To people who have seen New Orleans on TV or even been there on a vacation, the top two photos there tends to be their idea of what the city looks like, maybe with some rowdy Bourbon Street Mardi Gras party thrown into the mix. And it’s true that parts of the city are truly beautiful, and that no other city in the country or the world looks quite like it. The closest you’ll get to the architecture is in the Caribbean and mostly hasn’t been preserved and transformed in the same ways. And the reason the oldest preserved parts of town share a style with French Caribbean plantation cities is because the Disneyland shit you see above was built on slavery.
More slaves passed through New Orleans than any other city in the US or proto-US. Most southern cities had a slave market - New Orleans WAS a slave market. The whole damned thing. Throughout the Central Business District, and most of what we now call the French Quarter or Vieux Carré, and chunks of Faubourg-Maringy, everywhere at the front of town, bordering on the river, there were slave pens where humans were crammed in and fattened up like cattle for sale, slave markets where families were ripped apart. About 1/3 of those sold were children under 13.
The man on the horse in Jackson Square, above, in front of St. Louis Cathedral, is Andrew Jackson, responsible for the Indian Remove Act (we’ll talk about that later), who was famously and vehemently anti-abolitionist, and right there on the square are grand and famous historic hotels that held slave auctions in their lobbies.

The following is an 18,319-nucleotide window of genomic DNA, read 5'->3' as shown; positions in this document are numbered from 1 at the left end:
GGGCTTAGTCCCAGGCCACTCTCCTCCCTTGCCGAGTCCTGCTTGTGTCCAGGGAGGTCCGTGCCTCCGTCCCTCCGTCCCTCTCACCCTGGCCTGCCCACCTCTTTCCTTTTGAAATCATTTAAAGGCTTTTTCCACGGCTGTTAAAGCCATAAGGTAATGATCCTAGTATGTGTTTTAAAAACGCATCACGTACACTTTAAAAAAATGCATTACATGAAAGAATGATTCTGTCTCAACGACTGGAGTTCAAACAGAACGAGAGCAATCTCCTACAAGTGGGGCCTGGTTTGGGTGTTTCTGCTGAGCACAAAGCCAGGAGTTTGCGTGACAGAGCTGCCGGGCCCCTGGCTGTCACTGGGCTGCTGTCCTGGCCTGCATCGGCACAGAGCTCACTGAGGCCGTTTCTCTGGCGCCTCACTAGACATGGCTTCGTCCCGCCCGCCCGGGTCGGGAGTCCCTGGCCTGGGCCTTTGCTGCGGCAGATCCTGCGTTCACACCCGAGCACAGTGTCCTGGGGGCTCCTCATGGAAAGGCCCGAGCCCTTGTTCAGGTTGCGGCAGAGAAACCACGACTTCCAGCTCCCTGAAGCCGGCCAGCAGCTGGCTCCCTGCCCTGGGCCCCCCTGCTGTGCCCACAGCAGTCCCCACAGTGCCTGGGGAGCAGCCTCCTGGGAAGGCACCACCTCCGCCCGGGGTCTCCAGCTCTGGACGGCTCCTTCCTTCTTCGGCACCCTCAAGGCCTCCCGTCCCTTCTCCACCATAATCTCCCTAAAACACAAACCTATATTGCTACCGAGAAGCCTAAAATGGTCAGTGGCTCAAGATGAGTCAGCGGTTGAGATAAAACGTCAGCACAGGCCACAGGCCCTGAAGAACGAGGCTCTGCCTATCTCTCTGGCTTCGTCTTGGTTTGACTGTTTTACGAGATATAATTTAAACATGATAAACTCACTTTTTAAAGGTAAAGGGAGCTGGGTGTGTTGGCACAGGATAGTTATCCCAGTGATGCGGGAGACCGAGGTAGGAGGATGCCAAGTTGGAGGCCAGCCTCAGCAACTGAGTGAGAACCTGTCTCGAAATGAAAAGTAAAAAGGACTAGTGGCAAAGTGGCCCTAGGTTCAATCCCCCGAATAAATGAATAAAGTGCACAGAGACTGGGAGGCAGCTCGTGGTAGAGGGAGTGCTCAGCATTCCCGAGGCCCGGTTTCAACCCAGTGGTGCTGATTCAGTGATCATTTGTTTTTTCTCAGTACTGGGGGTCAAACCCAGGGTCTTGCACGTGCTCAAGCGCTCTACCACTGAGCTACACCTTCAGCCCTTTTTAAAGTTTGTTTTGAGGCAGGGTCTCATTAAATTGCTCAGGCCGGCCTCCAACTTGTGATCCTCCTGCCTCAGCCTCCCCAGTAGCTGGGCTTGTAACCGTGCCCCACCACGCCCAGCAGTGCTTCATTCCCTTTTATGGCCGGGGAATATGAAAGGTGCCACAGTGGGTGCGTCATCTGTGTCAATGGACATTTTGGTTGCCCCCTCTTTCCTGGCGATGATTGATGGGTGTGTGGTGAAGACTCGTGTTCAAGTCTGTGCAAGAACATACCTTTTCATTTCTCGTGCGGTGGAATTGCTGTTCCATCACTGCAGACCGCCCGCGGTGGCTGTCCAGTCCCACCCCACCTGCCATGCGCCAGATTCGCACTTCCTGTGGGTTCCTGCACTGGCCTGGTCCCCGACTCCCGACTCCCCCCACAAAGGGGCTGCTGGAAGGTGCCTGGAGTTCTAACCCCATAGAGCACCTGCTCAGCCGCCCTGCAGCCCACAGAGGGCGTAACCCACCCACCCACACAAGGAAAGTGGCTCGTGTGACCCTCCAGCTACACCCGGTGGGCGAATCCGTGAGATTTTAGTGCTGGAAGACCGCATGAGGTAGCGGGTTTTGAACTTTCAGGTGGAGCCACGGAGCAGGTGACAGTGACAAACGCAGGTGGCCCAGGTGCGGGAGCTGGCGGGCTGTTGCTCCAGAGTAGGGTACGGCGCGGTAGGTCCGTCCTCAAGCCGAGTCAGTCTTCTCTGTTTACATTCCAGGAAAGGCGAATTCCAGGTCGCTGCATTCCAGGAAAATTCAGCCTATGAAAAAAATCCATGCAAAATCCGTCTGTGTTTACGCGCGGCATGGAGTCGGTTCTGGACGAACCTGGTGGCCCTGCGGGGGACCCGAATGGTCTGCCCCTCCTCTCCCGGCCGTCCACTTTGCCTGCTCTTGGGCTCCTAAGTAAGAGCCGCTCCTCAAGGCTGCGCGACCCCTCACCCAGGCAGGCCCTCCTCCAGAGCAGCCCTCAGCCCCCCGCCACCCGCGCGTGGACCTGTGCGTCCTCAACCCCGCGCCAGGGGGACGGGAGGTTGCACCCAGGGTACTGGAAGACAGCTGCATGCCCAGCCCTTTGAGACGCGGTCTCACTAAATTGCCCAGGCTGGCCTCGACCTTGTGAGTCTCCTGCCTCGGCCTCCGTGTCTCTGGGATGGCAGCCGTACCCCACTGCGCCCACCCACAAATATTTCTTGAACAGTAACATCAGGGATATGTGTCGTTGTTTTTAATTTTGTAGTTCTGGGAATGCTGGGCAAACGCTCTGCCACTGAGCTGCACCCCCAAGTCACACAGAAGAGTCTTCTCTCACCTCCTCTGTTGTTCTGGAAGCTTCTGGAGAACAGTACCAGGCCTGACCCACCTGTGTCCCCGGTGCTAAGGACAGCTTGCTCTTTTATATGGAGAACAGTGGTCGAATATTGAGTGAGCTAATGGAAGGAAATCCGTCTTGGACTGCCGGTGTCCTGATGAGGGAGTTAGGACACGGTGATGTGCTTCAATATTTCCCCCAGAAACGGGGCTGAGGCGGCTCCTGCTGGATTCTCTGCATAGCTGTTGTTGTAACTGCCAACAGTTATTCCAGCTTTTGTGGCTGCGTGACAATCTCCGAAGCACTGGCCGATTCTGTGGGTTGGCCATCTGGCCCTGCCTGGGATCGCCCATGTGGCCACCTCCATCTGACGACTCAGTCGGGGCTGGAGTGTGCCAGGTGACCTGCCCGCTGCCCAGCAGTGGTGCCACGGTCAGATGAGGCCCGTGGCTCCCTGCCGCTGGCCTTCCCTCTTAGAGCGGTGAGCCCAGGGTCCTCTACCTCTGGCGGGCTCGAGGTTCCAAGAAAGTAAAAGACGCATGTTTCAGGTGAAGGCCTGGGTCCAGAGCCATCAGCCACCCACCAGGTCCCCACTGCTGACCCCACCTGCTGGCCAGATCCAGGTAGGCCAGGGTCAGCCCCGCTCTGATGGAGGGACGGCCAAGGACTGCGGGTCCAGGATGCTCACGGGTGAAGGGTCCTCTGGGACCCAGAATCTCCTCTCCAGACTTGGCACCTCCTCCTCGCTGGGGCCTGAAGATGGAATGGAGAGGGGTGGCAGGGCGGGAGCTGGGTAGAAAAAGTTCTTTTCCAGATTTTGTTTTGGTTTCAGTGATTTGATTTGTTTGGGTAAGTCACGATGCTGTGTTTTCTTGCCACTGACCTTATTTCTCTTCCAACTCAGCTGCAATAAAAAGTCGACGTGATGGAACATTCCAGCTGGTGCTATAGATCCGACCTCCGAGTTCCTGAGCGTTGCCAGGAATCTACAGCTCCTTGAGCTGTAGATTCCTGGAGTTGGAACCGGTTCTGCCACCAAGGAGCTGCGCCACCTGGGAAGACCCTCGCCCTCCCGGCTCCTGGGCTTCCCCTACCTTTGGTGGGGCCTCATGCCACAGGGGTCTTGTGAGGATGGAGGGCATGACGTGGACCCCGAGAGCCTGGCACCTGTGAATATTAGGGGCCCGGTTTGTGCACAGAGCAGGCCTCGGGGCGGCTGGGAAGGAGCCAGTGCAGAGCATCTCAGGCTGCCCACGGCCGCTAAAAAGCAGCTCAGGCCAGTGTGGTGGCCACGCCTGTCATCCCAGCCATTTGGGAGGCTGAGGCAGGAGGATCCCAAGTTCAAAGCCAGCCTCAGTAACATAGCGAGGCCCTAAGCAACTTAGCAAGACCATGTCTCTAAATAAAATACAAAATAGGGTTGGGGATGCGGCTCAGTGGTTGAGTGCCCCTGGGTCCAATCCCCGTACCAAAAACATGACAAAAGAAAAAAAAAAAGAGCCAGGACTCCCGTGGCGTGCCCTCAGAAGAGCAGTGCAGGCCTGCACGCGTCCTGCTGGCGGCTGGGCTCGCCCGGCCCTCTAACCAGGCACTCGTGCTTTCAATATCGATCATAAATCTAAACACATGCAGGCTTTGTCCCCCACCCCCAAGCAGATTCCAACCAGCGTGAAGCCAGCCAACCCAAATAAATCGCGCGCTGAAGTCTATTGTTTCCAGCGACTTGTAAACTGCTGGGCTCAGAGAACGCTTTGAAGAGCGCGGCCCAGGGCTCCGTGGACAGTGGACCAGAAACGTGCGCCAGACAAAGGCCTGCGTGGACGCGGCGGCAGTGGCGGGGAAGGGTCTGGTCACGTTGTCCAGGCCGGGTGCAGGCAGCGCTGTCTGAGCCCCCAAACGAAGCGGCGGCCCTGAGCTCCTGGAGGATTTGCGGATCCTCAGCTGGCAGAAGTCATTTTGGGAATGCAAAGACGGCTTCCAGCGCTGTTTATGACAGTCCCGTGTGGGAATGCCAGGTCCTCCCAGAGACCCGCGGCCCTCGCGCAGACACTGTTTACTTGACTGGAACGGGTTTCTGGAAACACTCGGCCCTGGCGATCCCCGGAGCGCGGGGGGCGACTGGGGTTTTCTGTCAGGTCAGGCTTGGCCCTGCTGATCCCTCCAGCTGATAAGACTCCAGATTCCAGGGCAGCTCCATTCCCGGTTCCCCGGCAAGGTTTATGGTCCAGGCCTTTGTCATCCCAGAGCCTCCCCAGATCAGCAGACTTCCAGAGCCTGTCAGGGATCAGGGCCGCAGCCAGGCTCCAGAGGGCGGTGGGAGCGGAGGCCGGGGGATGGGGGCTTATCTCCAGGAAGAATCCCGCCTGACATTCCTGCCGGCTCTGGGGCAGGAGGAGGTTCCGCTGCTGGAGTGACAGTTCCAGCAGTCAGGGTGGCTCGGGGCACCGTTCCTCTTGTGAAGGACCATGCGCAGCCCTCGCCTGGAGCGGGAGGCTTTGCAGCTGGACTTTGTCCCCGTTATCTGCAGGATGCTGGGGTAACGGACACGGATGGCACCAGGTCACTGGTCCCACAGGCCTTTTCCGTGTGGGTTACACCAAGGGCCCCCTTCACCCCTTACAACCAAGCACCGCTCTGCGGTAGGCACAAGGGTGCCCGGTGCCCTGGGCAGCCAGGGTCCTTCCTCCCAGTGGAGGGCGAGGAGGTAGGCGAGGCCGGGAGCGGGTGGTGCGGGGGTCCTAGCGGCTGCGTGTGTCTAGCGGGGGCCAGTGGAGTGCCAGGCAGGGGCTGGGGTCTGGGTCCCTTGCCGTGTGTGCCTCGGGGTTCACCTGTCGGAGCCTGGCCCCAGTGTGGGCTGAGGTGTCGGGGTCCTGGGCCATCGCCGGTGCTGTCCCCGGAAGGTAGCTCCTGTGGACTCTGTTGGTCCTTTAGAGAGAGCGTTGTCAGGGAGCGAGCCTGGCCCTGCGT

The original colonnade structures of the French Market, where Hannibal did his shopping in Chapter 2 of What The Water Gave Me, were markets for slaves and slave produced goods. Now the expanded buildings are pretty great, and one of my favorite things to do when I’m in town - you can find almost anything there and the smallest buy-in fee for vendors is currently $7. How much does your local farmers market charge the vendors? Look it up, I’ll wait. That’s why they sell such bougie shit there instead of groceries (unless you’re very lucky).
This was going to be a post about neighborhood racial segregation and tiny restaurants in New Orleans but I got distracted, so I guess you’ll get a bonus post later about that. But you want to know why I got so distracted? The big picture above, captioned Sales of Estates Pictures and Slaves In The Rotunda depicts the St. Louis Hotel, now the Omni Royal Orleans Hotel, except I couldn’t remember the old name so I googled the new one and the internet asked me if I wanted to have my romantic New Orleans getaway wedding there among the old world southern charm. It’s been rebuilt repeatedly after fires and hurricanes and the Civil War. It’s not even the same building. But it is the same building, in a My Grandfather’s Ax kind of way. It’s built on the same foundation. The whole city was built on the same foundation.
I’m going to say this again in my next post, but it can never, ever be said enough, so here we go:
A white person in New Orleans can expect to earn more than twice what a black person earns.